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I’m going to start by saying that I don’t read a lot of theory when it comes to poetry–I tend to get annoyed with the holier-than-thou tone of a lot of critical writing, essays that end up so far removed from the original subject matter that ultimately what is said could be in reference to any situation or details disdained.  But I recently had a birthday, and my grandma gave me a collection of critical essays entitled Can Poetry Matter?  The collection is built on its title essay, which has a lot of points I generally agree with.  Dana Gioia makes plenty of convincing arguments therein that I fully agree with, most of them about how poetry’s shift from the artistic community to the academic community has institutionalized the art.  In my favorite moment, he diagnoses why this shift is dangerous:

Today poetry is a modestly upwardly mobile, middle-class profession—not as lucrative as waste management or dermatology but several big steps above the squalor of bohemia… The campus is not a bad place for a poet to work. It’s just a bad place for all poets to work. Society suffers by losing the imagination and vitality that poets brought to public culture. Poetry suffers when literary standards are forced to conform with institutional ones.

Unfortunately, he contradicts himself in a later essay, “Notes On The New Formalism,” claiming that the dearth of formal training evident in contemporary poetry has caused a generation of poets unaware of how their work sounds aloud, and wholly ignorant of how ugly their verse is.  His argument attempts to impose the institutional view of poetry–poems as rigidly organized syllabic structures instead of intuitive art objects–on a world where free verse reigns supreme, and has since the modernists he so lauds.

When Gioia speaks about free verse as the death of attention to sound in poetry, I get uncomfortable.  Not just because it seems hopelessly reductive, but because free verse, by its very nature, is the most democratic of poetic forms.  One need not have any kind of formalized poetic education in order to write a successful free verse poem.  There is no rhyme scheme to memorize, no feet to count out, no binding metrical pattern to organize the writing.  Because of this fluidity, free verse can be used by any person to enter the world of poetry.  It is how I fell in love with the medium.  It is the bridge poetry has into the layperson’s world, the one Gioia so craves in Can Poetry Matter?, where the academic guardianship of poetics acts as an affront to all things holy about being a poet.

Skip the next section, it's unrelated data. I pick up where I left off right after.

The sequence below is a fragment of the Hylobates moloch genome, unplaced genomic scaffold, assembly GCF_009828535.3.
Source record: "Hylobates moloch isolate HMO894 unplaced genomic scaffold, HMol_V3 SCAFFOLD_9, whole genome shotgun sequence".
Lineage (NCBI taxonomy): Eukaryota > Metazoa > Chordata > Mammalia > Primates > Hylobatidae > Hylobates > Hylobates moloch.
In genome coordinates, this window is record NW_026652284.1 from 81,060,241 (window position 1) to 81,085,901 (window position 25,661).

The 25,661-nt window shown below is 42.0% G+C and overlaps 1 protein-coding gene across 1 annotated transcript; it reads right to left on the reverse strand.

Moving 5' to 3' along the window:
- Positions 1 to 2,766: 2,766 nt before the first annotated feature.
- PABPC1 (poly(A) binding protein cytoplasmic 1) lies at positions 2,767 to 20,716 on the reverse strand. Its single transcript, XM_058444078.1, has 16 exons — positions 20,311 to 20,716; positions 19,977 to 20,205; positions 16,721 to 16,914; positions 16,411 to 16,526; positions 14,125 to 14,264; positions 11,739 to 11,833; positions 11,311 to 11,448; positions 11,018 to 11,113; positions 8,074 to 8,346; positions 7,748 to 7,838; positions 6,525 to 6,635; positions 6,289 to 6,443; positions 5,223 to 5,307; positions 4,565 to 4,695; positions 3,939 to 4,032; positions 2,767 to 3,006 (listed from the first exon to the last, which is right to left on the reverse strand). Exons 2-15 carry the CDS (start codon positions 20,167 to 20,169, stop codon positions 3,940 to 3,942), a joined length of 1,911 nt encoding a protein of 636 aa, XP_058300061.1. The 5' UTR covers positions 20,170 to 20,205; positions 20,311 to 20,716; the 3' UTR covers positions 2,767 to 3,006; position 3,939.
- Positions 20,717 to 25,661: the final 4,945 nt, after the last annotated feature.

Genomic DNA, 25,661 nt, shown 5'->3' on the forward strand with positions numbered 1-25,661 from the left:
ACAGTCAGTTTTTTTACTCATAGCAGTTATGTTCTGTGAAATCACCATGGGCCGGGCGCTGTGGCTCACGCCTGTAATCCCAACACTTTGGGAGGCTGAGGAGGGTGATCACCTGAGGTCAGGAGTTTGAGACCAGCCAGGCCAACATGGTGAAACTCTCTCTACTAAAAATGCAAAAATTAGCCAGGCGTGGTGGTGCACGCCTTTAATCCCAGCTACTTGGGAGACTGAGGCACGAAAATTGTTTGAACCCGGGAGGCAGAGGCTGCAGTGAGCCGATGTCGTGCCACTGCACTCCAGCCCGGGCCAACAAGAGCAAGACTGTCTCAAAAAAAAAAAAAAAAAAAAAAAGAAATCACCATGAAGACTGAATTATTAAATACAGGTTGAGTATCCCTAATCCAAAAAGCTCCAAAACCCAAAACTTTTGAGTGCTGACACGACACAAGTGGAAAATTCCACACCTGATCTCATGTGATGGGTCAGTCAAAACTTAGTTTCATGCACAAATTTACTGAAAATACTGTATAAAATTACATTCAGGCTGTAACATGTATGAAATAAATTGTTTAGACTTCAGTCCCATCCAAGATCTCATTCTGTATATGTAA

In the same way that Gioia abhors the idea that poets must teach to eek out a living, I abhor the idea that a poem must be written in recognizable metrical pattern or formal structure for it to be well-crafted.  Full disclosure: this difference of opinion is likely owed to the fact that I cut my teeth in the spoken word community.  This happenstance is what inspires my biggest issue with Gioia’s reasoning; “Notes On The New Formalism” claims that poets have lost track of the importance of the sounds of words in their work.  He assumes no one reads their work out loud.  He could not be more wrong.  The proliferation of poetry readings in every major city I’ve ever visited makes him a liar.  The rampant popularity of slam poetry among young poets makes him a liar.

It is fully possible that a lot has changed in the poetry world since Gioia first penned his essays.  But what is more likely to be the case is that the poetry community exists in deeply divided factions.  Poetry’s most visible home has become college campuses, without a doubt.  Poets, more now than ever, make their living teaching.  Despite this change in the way poetry fits into our culture, it can still be found outside of the academy’s sphere of influence, and thus, outside the rules the academy has for what makes a poem.

I was in New Jersey this past weekend and ended up in a dive bar for drinks with a few close members of my family.  After the atrocious cover band finished up their last set, the bartender put on a hip-hop mix that was mostly Lil Wayne songs.  My uncle said, “You hear patterns in this, don’t you?” and we got into a discussion about the literary devices at play in contemporary hip hop.  I thought of a poet I know who structures poetry workshops for kids in juvenile detention around Lil Wayne songs.  That’s definitely not what Gioia was thinking of when he begged for form to be taught to budding poets, but I think it speaks to all of the roads we can take and still end up with a poem.